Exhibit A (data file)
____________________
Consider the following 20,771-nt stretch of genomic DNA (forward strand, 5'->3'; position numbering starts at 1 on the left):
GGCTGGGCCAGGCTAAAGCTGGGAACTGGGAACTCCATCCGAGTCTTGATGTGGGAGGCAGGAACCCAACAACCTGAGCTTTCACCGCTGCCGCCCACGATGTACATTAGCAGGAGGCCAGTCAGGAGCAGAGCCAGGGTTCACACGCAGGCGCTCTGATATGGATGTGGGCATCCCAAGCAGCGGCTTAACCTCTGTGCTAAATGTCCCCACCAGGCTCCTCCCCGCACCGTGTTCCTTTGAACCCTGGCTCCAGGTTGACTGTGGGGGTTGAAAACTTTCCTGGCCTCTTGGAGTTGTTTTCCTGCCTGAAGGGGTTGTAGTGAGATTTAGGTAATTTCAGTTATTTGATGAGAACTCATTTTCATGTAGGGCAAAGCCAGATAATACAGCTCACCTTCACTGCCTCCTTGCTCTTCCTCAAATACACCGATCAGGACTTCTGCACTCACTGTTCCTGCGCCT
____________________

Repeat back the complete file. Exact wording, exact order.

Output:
Consider the following 20,771-nt stretch of genomic DNA (forward strand, 5'->3'; position numbering starts at 1 on the left):
GGCTGGGCCAGGCTAAAGCTGGGAACTGGGAACTCCATCCGAGTCTTGATGTGGGAGGCAGGAACCCAACAACCTGAGCTTTCACCGCTGCCGCCCACGATGTACATTAGCAGGAGGCCAGTCAGGAGCAGAGCCAGGGTTCACACGCAGGCGCTCTGATATGGATGTGGGCATCCCAAGCAGCGGCTTAACCTCTGTGCTAAATGTCCCCACCAGGCTCCTCCCCGCACCGTGTTCCTTTGAACCCTGGCTCCAGGTTGACTGTGGGGGTTGAAAACTTTCCTGGCCTCTTGGAGTTGTTTTCCTGCCTGAAGGGGTTGTAGTGAGATTTAGGTAATTTCAGTTATTTGATGAGAACTCATTTTCATGTAGGGCAAAGCCAGATAATACAGCTCACCTTCACTGCCTCCTTGCTCTTCCTCAAATACACCGATCAGGACTTCTGCACTCACTGTTCCTGCGCCT